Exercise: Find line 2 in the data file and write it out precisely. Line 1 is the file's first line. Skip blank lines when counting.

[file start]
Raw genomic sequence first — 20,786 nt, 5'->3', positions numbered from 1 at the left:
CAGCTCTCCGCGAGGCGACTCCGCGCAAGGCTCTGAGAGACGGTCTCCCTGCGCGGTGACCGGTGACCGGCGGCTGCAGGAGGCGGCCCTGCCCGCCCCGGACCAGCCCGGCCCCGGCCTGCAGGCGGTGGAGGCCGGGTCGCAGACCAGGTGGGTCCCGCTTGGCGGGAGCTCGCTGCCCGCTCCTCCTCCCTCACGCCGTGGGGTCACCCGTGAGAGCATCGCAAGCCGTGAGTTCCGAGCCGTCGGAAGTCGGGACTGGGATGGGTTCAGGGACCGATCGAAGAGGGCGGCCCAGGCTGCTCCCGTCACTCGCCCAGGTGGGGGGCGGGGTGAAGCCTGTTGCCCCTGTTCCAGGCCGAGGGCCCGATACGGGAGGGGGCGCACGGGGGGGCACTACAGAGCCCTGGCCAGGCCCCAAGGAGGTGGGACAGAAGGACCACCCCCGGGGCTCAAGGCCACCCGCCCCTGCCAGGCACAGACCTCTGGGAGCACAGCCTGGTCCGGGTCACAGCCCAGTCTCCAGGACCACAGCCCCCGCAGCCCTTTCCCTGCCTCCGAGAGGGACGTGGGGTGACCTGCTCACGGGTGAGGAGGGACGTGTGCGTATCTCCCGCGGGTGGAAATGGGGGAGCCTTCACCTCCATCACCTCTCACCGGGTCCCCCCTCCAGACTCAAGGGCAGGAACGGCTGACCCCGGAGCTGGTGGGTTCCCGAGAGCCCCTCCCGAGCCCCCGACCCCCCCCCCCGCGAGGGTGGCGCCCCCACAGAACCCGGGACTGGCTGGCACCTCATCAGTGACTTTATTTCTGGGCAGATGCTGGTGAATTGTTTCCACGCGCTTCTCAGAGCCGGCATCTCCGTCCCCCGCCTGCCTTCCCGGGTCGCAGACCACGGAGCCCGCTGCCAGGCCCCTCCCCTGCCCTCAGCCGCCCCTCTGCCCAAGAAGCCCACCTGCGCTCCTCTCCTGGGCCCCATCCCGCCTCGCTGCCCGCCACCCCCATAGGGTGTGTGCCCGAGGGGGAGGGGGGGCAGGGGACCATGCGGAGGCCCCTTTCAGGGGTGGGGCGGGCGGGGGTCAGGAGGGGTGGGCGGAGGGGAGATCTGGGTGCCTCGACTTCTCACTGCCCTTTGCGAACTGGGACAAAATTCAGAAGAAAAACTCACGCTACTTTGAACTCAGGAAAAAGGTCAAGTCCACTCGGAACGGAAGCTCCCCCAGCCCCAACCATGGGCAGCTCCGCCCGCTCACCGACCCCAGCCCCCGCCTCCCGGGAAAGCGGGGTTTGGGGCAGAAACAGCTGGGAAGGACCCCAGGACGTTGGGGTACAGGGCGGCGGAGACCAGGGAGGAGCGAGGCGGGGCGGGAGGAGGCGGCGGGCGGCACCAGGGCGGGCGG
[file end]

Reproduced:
CAGCTCTCCGCGAGGCGACTCCGCGCAAGGCTCTGAGAGACGGTCTCCCTGCGCGGTGACCGGTGACCGGCGGCTGCAGGAGGCGGCCCTGCCCGCCCCGGACCAGCCCGGCCCCGGCCTGCAGGCGGTGGAGGCCGGGTCGCAGACCAGGTGGGTCCCGCTTGGCGGGAGCTCGCTGCCCGCTCCTCCTCCCTCACGCCGTGGGGTCACCCGTGAGAGCATCGCAAGCCGTGAGTTCCGAGCCGTCGGAAGTCGGGACTGGGATGGGTTCAGGGACCGATCGAAGAGGGCGGCCCAGGCTGCTCCCGTCACTCGCCCAGGTGGGGGGCGGGGTGAAGCCTGTTGCCCCTGTTCCAGGCCGAGGGCCCGATACGGGAGGGGGCGCACGGGGGGGCACTACAGAGCCCTGGCCAGGCCCCAAGGAGGTGGGACAGAAGGACCACCCCCGGGGCTCAAGGCCACCCGCCCCTGCCAGGCACAGACCTCTGGGAGCACAGCCTGGTCCGGGTCACAGCCCAGTCTCCAGGACCACAGCCCCCGCAGCCCTTTCCCTGCCTCCGAGAGGGACGTGGGGTGACCTGCTCACGGGTGAGGAGGGACGTGTGCGTATCTCCCGCGGGTGGAAATGGGGGAGCCTTCACCTCCATCACCTCTCACCGGGTCCCCCCTCCAGACTCAAGGGCAGGAACGGCTGACCCCGGAGCTGGTGGGTTCCCGAGAGCCCCTCCCGAGCCCCCGACCCCCCCCCCCGCGAGGGTGGCGCCCCCACAGAACCCGGGACTGGCTGGCACCTCATCAGTGACTTTATTTCTGGGCAGATGCTGGTGAATTGTTTCCACGCGCTTCTCAGAGCCGGCATCTCCGTCCCCCGCCTGCCTTCCCGGGTCGCAGACCACGGAGCCCGCTGCCAGGCCCCTCCCCTGCCCTCAGCCGCCCCTCTGCCCAAGAAGCCCACCTGCGCTCCTCTCCTGGGCCCCATCCCGCCTCGCTGCCCGCCACCCCCATAGGGTGTGTGCCCGAGGGGGAGGGGGGGCAGGGGACCATGCGGAGGCCCCTTTCAGGGGTGGGGCGGGCGGGGGTCAGGAGGGGTGGGCGGAGGGGAGATCTGGGTGCCTCGACTTCTCACTGCCCTTTGCGAACTGGGACAAAATTCAGAAGAAAAACTCACGCTACTTTGAACTCAGGAAAAAGGTCAAGTCCACTCGGAACGGAAGCTCCCCCAGCCCCAACCATGGGCAGCTCCGCCCGCTCACCGACCCCAGCCCCCGCCTCCCGGGAAAGCGGGGTTTGGGGCAGAAACAGCTGGGAAGGACCCCAGGACGTTGGGGTACAGGGCGGCGGAGACCAGGGAGGAGCGAGGCGGGGCGGGAGGAGGCGGCGGGCGGCACCAGGGCGGGCGG